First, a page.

The Malta Independent
Losing millions without really trying
The destruction of value on Malta`s capital market which has occurred since the last budget is a cause for serious concern to Maltese investors. This loss of value has occurred very widely across the board and` it is fairly easy to conclude that this is not a fault in the underlying value of the investment but a consequence` of the sombre outlook which has befallen Maltese investors since last November.
In the two months since budget day the most popular banking shares are off 8%, Maltacom shares are down 13% and Middles Sea` shares are down 23%. On these four quoted companies alone the market has shed off a value of nearly Lm85 million in just 2 months.
One cannot but compare this sad result to the value which was added to the markets during 1999. I consider it one of my major achievements having helped to add so much value to the market during 1999.
During my 2 year tenure as Chairman of Mid-Med Bank I saw the share price climb from Lm1.40 to Lm2.00, an increase of 40% which cannot be bad by any standard. I did however realise that even at` the increased level the share price was showing a minimal premium over the net asset value of the shares and this cannot be justified for an organisation which was producing over 20% return on capital.` The hidden value of the shares was evident for whoever wanted to see it but apparently investors were` put off by the illiquidity of the local market.` That the prospected` capital gain would also be tax free was the cherry on the cake but the lethargy in the market was so big that not even this fiscal` incentive strong enough to bring life to the market.
I did what any management that seriously considers it its business to add value to` shareholders would do. The bank proposed to buy-back part of its own shares. This was meant as a signal to the market of the severe under-valuation of the shares. The market re-acted immediately making the buy-back unnecessary even if it were approved by the Bank`s General meeting, which it was not.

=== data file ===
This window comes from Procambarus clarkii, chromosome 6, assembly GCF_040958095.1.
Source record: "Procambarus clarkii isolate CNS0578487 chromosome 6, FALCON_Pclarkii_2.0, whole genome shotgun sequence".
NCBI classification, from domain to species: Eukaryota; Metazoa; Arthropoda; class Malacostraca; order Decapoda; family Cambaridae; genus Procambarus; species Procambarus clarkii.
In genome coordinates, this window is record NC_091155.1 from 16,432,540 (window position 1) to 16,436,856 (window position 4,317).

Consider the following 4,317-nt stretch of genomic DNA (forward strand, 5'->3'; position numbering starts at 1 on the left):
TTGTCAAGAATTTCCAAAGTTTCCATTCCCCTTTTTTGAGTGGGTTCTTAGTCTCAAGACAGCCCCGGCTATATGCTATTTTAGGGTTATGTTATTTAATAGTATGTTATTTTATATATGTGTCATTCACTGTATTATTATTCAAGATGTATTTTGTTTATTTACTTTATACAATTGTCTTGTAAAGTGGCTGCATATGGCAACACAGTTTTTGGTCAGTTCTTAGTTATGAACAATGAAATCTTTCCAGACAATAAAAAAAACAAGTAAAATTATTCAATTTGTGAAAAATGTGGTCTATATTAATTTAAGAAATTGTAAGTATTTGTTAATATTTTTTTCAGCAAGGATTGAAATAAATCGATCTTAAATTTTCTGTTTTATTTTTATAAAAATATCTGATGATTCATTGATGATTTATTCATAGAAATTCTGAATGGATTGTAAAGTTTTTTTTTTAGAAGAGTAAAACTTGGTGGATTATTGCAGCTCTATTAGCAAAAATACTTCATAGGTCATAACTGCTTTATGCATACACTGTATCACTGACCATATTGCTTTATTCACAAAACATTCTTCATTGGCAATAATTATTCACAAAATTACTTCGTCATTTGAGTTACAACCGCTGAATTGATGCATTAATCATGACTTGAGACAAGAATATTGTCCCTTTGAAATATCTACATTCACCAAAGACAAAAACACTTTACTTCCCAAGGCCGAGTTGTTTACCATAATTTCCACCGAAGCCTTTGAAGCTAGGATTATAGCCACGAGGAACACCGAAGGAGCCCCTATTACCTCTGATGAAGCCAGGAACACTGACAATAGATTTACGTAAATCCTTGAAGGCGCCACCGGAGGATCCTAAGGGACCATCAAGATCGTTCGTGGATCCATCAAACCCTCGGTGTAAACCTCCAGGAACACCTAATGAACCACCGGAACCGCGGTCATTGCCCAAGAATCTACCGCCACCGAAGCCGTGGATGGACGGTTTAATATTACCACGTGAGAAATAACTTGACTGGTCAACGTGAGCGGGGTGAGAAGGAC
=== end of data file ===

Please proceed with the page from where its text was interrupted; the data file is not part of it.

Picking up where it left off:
By the time the shares were suspended in relations with the HSBC deal the market price increased from Lm2 to Lm2.71 in the space of less than 4 months eventually proceeding to touch a high of Lm7.62 in the ensuing months.` I always maintained that` a realistic price for these shares would have been around Lm5.50 so there is no doubt that the superior valuation carries with it the brand premium of the new majority shareholders.
The HSBC deal pulled the whole market ahead and brought new investors to the market thinking that making money by the bucketful in share trading` was simple and easy. Consequently the correction which happened on the market during the year 2000 was healthy and appropriate in teaching the market that it is not a one way road to riches.
But the acceleration of this trend in the first two weeks of 2001 is not a market correction.` It is` destruction of market value by a badly thought out and confusedly explained withholding tax on investment funds which was the vehicle preferred mostly by small investors to access the market. These investors are now pulling out of these funds forcing their managers to dump shares on an illiquid market and bringing a totally avoidable meltdown on the Maltese capital markets.
Add to these the farcical affair of sale of Middle Sea shares being sold at prices different from the market price and you have a perfect recipe for destruction of value. The Withholding Tax on investment funds needs urgent revision. Its` implementation needs to be linked with EU plans in this area. This would lift the current uncertainty and bring back life to a dull market.
Friday, 19 January 2001
How to lose millions without really trying
The Malta Independent